Crushing news: Wine grapes are ready for harvest in Northern California
Fall is in the air, and winemakers are getting antsy to pick, crush, and start fermentation on grapes that are hanging heavy, dusky, and ...
Fall is in the air, and winemakers are getting antsy to pick, crush, and start fermentation on grapes that are hanging heavy, dusky, and delicious on the vine. And you don’t have to take a backseat to the action—wineries have a set number of tanks they can fill with grape juice, and many sell their excess tonnage.
In California’s Sierra Foothills, the El Dorado Wine Grape Growers Association is posting wineries with available grapes, from Barbera to Zinfandel.
And on the message boards at MoreGrapes, well, more grapes are being added every day. (Yes, there are $3,000/ton Napa Cab grapes on there. Undoubtedly yummy, but leave those to the pros and start with something like a nice Merlot from a smaller AVA for 40 cents/pound.)
What to do once you have the grapes at
hand foot? Sunset’s Team Wine has been blazing this trail for you, and we’ve collected our year of winemaking experiences into a downloadable guide to both reds and whites. Got a garage and a garden hose? Consider yourself on your way!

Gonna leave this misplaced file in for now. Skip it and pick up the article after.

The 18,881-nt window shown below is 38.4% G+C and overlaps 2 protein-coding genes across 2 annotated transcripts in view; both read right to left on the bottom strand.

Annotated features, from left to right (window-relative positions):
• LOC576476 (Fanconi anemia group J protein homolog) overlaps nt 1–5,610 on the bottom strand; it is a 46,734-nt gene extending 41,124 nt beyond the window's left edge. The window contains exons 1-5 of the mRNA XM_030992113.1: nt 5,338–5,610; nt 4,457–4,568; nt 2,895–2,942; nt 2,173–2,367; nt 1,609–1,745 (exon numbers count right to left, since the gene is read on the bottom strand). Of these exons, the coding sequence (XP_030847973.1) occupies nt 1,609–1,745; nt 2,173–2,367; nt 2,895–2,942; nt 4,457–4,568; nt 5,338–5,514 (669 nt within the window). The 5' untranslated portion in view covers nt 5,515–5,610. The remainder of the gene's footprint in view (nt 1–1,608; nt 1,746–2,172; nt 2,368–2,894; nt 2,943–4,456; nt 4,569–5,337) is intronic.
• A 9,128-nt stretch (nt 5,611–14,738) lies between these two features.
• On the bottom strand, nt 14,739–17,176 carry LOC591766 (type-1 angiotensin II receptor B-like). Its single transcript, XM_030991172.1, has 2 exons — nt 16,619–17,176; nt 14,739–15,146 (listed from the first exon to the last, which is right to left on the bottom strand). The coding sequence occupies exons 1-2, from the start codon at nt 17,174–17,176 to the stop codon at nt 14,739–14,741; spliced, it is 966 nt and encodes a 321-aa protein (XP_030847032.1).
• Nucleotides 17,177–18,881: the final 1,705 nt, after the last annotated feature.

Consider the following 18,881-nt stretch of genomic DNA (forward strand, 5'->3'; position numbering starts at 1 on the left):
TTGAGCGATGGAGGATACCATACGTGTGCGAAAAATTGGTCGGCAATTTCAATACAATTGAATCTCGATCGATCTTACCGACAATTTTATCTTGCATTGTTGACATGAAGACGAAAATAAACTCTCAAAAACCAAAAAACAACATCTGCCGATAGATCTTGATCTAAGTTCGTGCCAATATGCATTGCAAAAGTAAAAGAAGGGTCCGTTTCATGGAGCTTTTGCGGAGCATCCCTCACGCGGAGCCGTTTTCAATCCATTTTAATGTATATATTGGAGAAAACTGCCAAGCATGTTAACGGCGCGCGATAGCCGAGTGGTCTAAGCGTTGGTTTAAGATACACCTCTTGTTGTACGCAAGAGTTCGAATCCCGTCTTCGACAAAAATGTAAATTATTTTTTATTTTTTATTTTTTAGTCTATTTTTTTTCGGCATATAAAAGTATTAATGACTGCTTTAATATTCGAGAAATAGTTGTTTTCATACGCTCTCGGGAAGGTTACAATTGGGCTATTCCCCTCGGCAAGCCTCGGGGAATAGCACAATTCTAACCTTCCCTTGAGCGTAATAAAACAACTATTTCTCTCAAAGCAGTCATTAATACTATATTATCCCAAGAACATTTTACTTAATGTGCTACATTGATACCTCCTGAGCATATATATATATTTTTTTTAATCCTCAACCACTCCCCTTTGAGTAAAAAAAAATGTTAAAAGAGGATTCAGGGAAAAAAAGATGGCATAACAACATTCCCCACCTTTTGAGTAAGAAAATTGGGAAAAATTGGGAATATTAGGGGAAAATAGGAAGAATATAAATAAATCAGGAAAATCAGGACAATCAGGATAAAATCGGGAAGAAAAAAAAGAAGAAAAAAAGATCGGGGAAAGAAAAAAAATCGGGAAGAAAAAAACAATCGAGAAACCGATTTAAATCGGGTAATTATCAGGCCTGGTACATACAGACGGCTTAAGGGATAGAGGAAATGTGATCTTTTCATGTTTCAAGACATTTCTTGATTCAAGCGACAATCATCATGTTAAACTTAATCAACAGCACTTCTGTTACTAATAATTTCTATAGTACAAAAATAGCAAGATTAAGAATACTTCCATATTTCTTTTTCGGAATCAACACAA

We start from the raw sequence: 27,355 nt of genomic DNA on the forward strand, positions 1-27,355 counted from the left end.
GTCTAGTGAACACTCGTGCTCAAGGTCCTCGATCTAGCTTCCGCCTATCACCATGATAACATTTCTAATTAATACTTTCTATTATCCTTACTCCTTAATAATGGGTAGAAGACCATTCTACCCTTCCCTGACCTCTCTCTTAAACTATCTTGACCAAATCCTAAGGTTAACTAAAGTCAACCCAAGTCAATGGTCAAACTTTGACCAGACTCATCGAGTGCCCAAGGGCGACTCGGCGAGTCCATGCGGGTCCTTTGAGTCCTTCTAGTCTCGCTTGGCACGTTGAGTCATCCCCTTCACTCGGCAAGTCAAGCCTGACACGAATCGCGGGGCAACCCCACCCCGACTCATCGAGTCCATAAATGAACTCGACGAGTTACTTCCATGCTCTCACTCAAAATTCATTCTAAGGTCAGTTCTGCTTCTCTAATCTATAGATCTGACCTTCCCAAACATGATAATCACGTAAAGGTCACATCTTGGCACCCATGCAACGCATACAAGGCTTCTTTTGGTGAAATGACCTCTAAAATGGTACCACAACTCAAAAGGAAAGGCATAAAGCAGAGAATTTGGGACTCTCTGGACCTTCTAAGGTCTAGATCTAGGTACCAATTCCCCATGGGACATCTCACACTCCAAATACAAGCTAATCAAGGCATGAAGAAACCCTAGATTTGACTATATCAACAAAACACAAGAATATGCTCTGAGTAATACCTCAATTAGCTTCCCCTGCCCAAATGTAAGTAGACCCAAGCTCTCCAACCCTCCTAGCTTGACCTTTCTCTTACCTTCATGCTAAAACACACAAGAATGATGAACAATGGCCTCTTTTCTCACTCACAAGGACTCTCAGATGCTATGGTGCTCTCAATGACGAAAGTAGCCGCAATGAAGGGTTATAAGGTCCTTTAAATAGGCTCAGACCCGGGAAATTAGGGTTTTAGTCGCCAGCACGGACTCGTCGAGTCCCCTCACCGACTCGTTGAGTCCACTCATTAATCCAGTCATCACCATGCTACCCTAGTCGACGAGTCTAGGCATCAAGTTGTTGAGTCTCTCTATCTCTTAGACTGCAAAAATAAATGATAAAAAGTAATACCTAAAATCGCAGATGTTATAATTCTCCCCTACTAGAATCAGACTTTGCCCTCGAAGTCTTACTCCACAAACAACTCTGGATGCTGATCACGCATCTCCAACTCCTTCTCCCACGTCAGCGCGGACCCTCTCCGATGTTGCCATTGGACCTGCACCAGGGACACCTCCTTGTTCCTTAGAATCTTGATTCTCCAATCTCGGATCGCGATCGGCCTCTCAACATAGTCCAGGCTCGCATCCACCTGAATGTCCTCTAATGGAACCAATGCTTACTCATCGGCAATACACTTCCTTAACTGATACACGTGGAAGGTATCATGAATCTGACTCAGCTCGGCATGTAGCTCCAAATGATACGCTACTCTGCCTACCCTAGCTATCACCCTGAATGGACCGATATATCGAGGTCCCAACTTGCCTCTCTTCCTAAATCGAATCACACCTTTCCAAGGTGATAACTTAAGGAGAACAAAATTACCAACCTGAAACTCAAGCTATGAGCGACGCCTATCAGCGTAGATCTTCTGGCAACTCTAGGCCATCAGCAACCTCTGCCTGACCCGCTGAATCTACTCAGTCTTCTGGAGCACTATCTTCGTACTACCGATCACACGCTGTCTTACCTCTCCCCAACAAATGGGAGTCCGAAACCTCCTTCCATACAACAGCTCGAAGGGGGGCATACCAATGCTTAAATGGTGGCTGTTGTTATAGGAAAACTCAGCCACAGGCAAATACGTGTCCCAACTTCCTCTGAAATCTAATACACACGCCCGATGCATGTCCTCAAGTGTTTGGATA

That’s how we got our start, and in two weeks we’ll be marking the one-year anniversary of picking our Syrah grapes and bringing home our Chardonnay juice. But in order to crack open a bottle of our wine and celebrate, we need to do some bottling, and that’s exactly what we plan to do!
So check back in early October for more adventures in winemaking … possibly featuring some video. Just think: slippery glass bottles, tubes squirting Chardonnay, a hand-cranked corker squeezing and punching wet corks into bottle necks, and other merry mayhem caught on camera. We can’t wait.